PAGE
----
23. Worst car I've owned was a toss up between a mk3 and a mk4 golf. Mainly caused they were so absolutely and utterly fucked that the £350 I paid was far too much. When you have a nice example and then step into a fucked one it makes a world of difference. I would definitely have another but only a nice example. Worst car I've ever driven was a 17 plate Mégane hire car. Worst car I've ever sat in was a 15 plate Corsa. Worst car I've ever looked at was that hire car Mégane again. Car that has exceeded expectations the most in every possible way is the Insight. I will marry that car.
  24. Services from Leeds to London cancelled, so diverting to Lincoln on a slow, packed commuter train. Fucksocks.
  25. Taken from an AR Online article I was reading. I thought I'd share it here too. Interesting to hear the contrast between BL and Volkswagen at the time: Former British Leyland man Michael Wattam recalls the process of the Austin Allegro’s productionisation… And the reaction from the firm’s South African outpost when presented with the option of building the ‘new driving force from Austin’. The original sketches (above) and clay for the Allegro looked pretty impressive, but things changed as the car made the transition from paper to production line. The production guys took a sharp intake of breath at every panel and slowly got the design modified so that it looked pretty awful, but possible (and cheaper) to make. For instance, door swages which were designed in and needed to add strength and cut panel vibration down, were eliminated and the extremely bulbous door panels productionised. The reason was that the press tools on which the doors were to be pressed, were fairly light and could only cope with simple bends and not deep, clearly defined 3D draws. The press dies themselves were made of a low-grade steel material which wore quite quickly and would have needed relatively frequent renewal. This applied throughout the car – all because there was no cash to buy heavy presses and quality, deep draw steel dies. There was a huge amount of manual selectivity and compromise ‘fitting’ required of panels on production, with manually-applied spot welds at the absolute minimum. At the same time, Volkswagen Group was investing heavily in cutting-edge automated whole-body production. The above and the inherent lack of torsional strength implied by a very lightly engineered and simplistic bodyshell design, led to all those problems with doors stuck when the car is jacked, and the terrible acoustics when driving, particularly with the most powerful E-Series motor. I remember getting into a 1750 Sport and being appalled by the poor drive quality, drumming and general thrash. What a disappointment… Finance Controller John Barber wasn’t that clever, either. Had he simply been a ‘car guy’ and not a fanatical bean-counter, he would have instantly cancelled the whole bloody thing and sat on his hands. I was unfortunate enough to take pictures and tech details to Leyland South Africa in 1973, pretending to be all positive about the new car. Clearly the first question we were going to ask them is, ‘will you take this car in sufficient numbers and at a unit contribution, which would make assembly there a worthwhile exercise?’ One look at the first pictures of prototype cars (perversely all photographed very nicely in a muddy quarry?) and their decision was already made, no need for any viability study. In about 15 minutes, said they would not build it. They were on good terms with Stokes so, when I got home, I was given a right royal rollicking by senior Longbridge management – anybody who knew Harold Musgrove would understand the expletives used! Other more ‘tied’ organisations such as BL Italia and BL France took a more pragmatic approach and asked for complete cars with unique low specs which they could sell in budget market niches, and when BL found getting cars registered in the UK profitably and in decent volume just wasn’t happening, acceded to their NSC requests for ‘specials’. Nobody really wanted to know whether making Allegros was ever profitable – the marketing and financial systems used at the time were aided by sticking a wet finger out of the nearest window.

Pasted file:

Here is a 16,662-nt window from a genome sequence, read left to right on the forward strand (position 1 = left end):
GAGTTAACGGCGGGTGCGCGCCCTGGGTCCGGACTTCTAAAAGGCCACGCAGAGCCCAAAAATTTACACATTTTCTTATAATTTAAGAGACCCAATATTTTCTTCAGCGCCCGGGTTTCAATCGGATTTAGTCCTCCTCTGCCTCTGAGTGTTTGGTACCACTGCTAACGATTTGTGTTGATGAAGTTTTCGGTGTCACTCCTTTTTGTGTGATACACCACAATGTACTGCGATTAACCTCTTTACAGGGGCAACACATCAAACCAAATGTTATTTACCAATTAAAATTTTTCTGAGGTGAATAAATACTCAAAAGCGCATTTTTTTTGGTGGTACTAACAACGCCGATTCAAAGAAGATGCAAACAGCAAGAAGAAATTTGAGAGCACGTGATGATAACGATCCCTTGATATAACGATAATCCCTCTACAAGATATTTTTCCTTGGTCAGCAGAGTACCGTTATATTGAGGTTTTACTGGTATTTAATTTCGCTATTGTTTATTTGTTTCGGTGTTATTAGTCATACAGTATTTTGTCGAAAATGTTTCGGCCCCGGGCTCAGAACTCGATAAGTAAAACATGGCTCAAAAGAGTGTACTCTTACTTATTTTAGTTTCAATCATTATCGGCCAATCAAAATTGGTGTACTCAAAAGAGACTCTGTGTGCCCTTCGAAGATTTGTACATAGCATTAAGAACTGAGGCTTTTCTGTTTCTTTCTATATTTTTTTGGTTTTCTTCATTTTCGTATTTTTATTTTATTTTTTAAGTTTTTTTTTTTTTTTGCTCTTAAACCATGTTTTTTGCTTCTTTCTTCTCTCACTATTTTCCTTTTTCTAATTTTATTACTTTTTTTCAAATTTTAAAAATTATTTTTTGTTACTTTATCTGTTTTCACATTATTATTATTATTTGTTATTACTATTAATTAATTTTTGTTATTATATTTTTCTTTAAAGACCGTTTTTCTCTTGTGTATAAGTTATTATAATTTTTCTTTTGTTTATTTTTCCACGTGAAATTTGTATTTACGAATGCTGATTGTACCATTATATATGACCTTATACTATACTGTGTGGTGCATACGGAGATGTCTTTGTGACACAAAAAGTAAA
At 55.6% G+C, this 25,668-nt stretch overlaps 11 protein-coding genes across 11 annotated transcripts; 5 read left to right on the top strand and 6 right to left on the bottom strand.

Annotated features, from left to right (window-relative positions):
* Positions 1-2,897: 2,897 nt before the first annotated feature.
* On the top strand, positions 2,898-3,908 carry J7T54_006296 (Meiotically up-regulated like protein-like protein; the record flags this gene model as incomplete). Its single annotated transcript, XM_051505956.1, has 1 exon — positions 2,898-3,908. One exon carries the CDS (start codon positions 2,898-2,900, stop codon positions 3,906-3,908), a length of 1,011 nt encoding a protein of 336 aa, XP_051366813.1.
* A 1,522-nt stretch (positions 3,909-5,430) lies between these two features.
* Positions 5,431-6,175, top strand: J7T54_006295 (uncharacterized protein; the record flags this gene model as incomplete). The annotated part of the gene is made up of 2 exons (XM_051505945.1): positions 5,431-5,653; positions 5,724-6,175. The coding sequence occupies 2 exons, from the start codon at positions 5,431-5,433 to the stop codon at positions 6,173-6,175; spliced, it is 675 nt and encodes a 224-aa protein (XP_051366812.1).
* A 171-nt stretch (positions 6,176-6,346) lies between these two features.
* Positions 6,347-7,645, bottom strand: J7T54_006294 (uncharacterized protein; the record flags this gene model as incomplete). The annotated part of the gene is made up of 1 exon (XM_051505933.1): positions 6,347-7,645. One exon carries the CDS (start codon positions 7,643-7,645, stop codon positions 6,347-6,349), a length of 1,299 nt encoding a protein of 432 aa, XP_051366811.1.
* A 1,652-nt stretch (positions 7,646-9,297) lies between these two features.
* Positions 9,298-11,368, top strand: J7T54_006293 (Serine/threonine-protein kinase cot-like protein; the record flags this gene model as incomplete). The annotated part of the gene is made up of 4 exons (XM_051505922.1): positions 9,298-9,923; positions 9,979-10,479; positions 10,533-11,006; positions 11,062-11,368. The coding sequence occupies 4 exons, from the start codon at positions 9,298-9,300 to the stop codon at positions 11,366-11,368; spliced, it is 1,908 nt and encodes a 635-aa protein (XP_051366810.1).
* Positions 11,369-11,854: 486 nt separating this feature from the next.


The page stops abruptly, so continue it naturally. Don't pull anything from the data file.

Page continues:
26. Boring answer. I've hardly owned any cars, and I've been pretty happy with the majority of them. Working in IT has made my expectations of anything working at all extremely low! Most cars I've bought for significantly less than they're actually worth and in fairly shit condition, so it's no surprise when they need stuff flung at them. When you see everything as a project it's easier to justify things breaking all the time. The only vehicle I've been extremely glad to see the back of was the 2016 Trafic I briefly owned to replace my 2004 one. I thought sinking a high 4 figure sum into a 2 year old van was going to provide an easy life. The thing was absolute dogshit and I missed my old van almost immediately. The plastics were crap and almost everything in the cab was loose or had already fallen off. The driver's seat squeaked constantly, the mirrors were crap, there was an endless array of electronic aids of the type that need to get in the sea, the driving position was awful, and the 1.6 twin turbo engine was thrashy, thirsty and just plain unpleasant. I had it 3 weeks before it shit its piston rings and I got my money back from the dealer, feeling like I'd escaped a sentence. A good life lesson that new stuff is never an easy way out.
  27. park a new yaris against and old one and see the difference also @Six-cylinder peugeot 504 conv car sosage at 6 on more 4 have to watch that cos wh**l*r d*al*rs have an invacar amphicar on so wont be watching that